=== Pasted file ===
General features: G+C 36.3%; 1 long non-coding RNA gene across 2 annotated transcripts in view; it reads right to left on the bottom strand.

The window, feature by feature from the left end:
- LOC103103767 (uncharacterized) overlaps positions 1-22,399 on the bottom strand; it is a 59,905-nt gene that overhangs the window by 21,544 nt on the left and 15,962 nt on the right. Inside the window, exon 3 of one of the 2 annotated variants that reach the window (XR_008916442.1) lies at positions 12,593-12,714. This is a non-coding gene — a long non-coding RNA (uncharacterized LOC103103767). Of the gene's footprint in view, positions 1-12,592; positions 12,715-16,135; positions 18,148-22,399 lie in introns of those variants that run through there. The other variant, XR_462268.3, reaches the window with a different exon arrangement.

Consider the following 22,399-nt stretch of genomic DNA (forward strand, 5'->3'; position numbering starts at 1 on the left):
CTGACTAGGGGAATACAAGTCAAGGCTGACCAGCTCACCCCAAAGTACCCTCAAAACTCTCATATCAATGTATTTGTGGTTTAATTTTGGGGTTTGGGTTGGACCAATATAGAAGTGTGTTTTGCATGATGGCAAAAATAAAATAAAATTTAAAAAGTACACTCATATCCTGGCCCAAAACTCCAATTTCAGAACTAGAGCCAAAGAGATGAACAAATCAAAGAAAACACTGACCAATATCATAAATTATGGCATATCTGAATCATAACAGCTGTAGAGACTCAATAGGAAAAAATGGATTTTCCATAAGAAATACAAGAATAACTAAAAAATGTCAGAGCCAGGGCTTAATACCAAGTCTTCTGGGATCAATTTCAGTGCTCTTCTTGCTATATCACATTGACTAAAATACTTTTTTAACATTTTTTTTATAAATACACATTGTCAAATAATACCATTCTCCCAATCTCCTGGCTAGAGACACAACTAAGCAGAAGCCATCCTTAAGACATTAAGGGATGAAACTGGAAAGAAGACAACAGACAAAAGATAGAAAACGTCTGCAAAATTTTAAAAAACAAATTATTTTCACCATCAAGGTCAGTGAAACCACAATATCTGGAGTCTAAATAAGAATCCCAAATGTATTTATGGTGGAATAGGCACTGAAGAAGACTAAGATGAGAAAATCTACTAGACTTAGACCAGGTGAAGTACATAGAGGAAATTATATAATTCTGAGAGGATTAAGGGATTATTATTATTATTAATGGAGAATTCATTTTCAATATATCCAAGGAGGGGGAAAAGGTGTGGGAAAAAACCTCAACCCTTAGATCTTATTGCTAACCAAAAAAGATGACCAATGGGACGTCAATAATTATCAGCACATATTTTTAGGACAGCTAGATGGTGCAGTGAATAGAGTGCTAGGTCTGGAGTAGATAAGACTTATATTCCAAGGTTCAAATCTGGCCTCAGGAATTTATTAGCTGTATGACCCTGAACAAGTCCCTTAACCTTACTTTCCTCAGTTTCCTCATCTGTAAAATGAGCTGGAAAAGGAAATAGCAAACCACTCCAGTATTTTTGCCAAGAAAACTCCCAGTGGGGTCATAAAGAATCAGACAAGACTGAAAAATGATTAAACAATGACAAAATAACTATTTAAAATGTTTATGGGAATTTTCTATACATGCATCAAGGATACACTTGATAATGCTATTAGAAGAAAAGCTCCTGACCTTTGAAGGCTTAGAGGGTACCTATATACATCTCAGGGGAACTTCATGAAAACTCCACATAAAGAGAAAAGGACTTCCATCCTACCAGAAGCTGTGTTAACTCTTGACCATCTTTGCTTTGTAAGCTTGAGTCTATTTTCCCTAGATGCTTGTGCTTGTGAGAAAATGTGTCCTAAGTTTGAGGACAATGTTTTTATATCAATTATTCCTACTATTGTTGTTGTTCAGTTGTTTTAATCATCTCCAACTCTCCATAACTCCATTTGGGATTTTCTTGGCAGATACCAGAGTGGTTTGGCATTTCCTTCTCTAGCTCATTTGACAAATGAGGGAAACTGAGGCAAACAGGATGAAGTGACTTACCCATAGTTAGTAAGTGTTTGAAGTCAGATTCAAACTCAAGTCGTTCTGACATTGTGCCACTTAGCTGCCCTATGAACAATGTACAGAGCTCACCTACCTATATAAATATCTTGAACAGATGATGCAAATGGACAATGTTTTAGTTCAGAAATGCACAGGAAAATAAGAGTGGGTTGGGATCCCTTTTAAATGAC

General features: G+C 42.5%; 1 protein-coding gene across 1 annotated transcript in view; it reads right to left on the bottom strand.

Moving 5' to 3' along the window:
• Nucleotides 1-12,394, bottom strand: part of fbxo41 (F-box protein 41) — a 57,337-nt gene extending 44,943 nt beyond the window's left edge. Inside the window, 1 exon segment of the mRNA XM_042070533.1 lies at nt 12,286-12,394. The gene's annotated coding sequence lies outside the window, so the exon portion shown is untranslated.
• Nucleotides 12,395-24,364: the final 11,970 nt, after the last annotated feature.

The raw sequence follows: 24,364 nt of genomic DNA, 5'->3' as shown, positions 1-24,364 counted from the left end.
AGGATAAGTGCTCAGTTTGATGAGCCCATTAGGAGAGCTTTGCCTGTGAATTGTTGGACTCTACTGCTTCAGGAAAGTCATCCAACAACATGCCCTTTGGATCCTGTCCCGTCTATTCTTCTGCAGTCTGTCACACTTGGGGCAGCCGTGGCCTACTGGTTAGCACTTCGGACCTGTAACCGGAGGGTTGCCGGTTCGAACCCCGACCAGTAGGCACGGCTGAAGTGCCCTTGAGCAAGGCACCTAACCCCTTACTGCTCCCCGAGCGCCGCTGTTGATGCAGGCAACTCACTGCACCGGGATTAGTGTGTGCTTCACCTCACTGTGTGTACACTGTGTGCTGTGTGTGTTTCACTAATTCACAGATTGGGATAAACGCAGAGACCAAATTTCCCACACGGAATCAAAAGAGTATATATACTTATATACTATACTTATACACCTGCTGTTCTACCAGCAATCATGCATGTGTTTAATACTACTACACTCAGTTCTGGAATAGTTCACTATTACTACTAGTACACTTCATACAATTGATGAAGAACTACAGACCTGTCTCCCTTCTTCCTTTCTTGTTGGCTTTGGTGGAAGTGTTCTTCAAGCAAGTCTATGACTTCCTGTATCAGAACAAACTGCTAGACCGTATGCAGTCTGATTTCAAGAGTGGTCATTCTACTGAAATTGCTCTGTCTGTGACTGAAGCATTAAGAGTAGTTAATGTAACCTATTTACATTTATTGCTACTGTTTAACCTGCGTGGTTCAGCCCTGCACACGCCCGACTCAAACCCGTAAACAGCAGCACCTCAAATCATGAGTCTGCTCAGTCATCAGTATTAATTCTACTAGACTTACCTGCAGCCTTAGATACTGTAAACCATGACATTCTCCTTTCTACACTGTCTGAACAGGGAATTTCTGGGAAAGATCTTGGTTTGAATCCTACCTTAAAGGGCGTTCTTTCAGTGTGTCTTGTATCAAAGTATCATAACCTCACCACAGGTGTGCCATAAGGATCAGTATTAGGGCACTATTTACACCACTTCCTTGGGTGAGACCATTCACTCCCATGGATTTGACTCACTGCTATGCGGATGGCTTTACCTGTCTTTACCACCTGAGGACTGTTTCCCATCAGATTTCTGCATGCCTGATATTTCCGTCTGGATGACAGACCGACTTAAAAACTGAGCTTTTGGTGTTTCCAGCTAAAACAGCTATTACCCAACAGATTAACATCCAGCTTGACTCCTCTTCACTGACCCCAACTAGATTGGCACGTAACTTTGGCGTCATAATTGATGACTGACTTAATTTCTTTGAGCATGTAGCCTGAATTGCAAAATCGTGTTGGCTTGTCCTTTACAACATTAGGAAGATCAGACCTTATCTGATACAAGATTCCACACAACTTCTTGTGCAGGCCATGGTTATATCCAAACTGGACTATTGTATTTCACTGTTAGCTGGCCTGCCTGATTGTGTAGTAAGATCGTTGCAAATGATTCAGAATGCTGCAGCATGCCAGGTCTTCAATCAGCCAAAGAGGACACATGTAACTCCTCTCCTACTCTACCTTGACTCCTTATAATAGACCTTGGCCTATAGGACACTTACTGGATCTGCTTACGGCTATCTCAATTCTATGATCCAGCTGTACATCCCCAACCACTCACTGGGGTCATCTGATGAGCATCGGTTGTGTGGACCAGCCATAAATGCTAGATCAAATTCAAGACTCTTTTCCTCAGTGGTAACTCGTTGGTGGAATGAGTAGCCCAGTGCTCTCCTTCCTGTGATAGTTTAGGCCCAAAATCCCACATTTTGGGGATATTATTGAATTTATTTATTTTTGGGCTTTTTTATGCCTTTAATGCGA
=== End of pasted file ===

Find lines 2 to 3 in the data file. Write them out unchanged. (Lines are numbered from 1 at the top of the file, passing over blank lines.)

The window, feature by feature from the left end:
- LOC103103767 (uncharacterized) overlaps positions 1-22,399 on the bottom strand; it is a 59,905-nt gene that overhangs the window by 21,544 nt on the left and 15,962 nt on the right. Inside the window, exon 3 of one of the 2 annotated variants that reach the window (XR_008916442.1) lies at positions 12,593-12,714. This is a non-coding gene — a long non-coding RNA (uncharacterized LOC103103767). Of the gene's footprint in view, positions 1-12,592; positions 12,715-16,135; positions 18,148-22,399 lie in introns of those variants that run through there. The other variant, XR_462268.3, reaches the window with a different exon arrangement.